The Army's Robotic Combat Vehicle-Medium (RCV-M) is a fifteen-ton, tracked heavily armed drone being prepared for future warfare. The Army is currently evaluating its performance in conjunction with a variety of technologies, including 30mm Chain Guns, high-fidelity sensors, attack drones, anti-tank missiles, smoke obscurants, and electronic warfare.
Attack possibilities and new tactical applications are greatly multiplied by using an unmanned vehicle, which can integrate many heavy armor technologies into a lighter weight, high-speed, deployable system.
“When you design just to be remote, you can accomplish many of the things of a larger vehicle and a much smaller package, because obviously, you don't have to package people and then you don't have to package protection. And so it's likely that we'll see the kinds of capabilities that historically would track to a larger platform in smaller and lighter platforms,” Maj. Gen. Ross Coffman, Director of the Next-Generation Combat Systems Cross-Functional Team at Army Futures Command, told the National Interest in an interview.
Coffman explained the service is now refining requirements and testing prototype RCV-Ms and plans another intense set of evaluations at Fort Hood, Texas, next year. Some of the Army’s industry partners include Textron Systems, QinetiQ, and General Dynamics Land Systems.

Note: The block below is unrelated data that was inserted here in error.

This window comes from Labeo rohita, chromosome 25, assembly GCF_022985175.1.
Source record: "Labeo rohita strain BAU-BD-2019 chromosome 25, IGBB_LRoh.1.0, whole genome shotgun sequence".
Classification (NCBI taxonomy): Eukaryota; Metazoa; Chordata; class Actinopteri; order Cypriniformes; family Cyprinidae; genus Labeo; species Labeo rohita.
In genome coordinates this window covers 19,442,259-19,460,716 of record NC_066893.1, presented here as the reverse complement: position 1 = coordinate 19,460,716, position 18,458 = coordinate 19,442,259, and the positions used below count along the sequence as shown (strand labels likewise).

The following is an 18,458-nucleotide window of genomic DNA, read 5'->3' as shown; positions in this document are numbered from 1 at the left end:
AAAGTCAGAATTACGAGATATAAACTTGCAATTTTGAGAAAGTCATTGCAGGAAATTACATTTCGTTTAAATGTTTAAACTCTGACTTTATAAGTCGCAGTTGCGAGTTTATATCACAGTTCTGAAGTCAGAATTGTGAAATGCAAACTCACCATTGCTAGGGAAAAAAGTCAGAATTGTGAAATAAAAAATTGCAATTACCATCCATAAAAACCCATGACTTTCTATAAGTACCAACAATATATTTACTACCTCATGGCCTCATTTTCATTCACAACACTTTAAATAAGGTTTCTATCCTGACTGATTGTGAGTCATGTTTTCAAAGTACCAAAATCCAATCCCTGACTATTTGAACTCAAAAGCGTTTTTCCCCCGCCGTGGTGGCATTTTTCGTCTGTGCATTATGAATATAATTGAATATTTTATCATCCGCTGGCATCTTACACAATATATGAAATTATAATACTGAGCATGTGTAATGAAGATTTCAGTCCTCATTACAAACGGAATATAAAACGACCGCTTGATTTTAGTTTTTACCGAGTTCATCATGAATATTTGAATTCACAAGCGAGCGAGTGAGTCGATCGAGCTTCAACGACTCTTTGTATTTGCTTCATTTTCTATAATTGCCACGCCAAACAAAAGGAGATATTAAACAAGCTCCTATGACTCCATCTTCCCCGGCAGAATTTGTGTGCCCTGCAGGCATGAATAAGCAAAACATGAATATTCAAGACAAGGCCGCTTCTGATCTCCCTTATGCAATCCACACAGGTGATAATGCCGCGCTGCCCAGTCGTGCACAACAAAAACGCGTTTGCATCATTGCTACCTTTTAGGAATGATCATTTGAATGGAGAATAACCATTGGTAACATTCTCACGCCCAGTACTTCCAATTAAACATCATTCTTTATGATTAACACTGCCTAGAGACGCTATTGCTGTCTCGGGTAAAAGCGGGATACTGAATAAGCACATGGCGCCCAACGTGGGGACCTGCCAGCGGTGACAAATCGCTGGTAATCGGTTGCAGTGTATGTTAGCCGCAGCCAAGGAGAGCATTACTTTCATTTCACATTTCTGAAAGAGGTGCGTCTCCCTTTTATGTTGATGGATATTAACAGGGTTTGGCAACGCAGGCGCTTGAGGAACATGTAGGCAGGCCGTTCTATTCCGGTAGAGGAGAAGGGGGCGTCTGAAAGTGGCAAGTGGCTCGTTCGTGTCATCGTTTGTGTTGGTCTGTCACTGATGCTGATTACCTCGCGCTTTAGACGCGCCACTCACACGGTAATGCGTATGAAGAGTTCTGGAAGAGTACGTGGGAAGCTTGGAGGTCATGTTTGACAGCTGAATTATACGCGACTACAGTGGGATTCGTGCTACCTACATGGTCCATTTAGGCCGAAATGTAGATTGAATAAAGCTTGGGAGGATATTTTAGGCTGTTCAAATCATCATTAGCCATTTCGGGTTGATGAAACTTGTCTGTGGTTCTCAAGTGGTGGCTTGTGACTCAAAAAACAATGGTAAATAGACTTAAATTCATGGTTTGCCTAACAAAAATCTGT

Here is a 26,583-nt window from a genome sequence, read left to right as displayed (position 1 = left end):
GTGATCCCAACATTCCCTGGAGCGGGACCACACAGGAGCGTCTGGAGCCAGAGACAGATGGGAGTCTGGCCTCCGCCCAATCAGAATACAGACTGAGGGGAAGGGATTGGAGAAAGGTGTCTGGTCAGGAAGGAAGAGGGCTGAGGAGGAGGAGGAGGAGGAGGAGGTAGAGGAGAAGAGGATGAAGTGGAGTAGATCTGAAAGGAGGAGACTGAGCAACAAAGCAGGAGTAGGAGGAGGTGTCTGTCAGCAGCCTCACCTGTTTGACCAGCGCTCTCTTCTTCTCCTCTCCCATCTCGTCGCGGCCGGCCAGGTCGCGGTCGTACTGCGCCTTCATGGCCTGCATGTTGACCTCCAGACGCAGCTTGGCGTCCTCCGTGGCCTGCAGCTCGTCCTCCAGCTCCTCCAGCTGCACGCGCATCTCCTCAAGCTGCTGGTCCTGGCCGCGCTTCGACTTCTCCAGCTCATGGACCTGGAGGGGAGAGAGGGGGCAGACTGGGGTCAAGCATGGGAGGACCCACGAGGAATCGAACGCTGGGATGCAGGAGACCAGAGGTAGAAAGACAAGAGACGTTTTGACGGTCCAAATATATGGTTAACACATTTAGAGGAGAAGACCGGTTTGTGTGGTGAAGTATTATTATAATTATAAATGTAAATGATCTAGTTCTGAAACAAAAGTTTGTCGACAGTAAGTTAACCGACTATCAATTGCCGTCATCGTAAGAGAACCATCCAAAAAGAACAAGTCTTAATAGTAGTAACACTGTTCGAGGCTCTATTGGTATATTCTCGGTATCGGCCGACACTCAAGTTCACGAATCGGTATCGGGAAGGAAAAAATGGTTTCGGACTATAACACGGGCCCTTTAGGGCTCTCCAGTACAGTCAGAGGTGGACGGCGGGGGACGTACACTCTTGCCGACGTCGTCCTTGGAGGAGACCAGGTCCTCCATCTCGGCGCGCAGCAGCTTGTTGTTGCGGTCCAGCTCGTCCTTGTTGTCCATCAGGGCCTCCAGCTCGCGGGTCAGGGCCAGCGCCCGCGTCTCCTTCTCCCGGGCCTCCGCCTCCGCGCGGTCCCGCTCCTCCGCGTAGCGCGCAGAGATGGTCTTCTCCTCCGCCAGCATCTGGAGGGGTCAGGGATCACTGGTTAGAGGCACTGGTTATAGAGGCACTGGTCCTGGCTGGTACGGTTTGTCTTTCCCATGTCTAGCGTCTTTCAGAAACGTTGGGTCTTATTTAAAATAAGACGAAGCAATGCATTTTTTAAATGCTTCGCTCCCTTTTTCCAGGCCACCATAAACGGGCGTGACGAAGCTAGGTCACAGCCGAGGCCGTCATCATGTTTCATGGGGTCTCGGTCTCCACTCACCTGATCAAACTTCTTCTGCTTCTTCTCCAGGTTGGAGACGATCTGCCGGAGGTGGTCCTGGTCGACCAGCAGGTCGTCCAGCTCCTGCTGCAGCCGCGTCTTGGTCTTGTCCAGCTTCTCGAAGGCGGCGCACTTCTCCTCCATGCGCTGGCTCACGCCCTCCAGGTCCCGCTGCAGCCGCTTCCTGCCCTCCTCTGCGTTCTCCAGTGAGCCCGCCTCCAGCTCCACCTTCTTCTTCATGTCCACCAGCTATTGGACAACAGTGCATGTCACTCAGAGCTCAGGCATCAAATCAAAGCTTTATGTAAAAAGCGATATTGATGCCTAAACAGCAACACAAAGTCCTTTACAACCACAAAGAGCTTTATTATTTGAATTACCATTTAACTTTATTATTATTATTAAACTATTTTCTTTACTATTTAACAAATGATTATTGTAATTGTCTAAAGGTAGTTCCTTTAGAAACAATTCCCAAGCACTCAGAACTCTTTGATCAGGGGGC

“We're gonna do company-level operations in Texas, using offensive and defensive scenarios, to really hone the requirements in the lessons of some of the things on future battlefields,” Coffman said.
Without needing to operate with heavy armor to protect a crew, a robotic armed vehicle can integrate a wide sphere of technologies to include advanced computing, electronics, multi-domain command, and control equipment, and a wide range of weapons.
“RCVs are payload agnostic. We can have counter-drone, we can have smoke, sensors, and lethality. We can have anything that you can imagine on the battlefield on a robot. That is exciting stuff,” Coffman said.
Kris Osborn is the defense editor for the National Interest. Osborn previously served at the Pentagon as a Highly Qualified Expert with the Office of the Assistant Secretary of the Army—Acquisition, Logistics & Technology. Osborn has also worked as an anchor and on-air military specialist at national TV networks. He has appeared as a guest military expert on Fox News, MSNBC, The Military Channel, and The History Channel. He also has a Master’s Degree in Comparative Literature from Columbia University.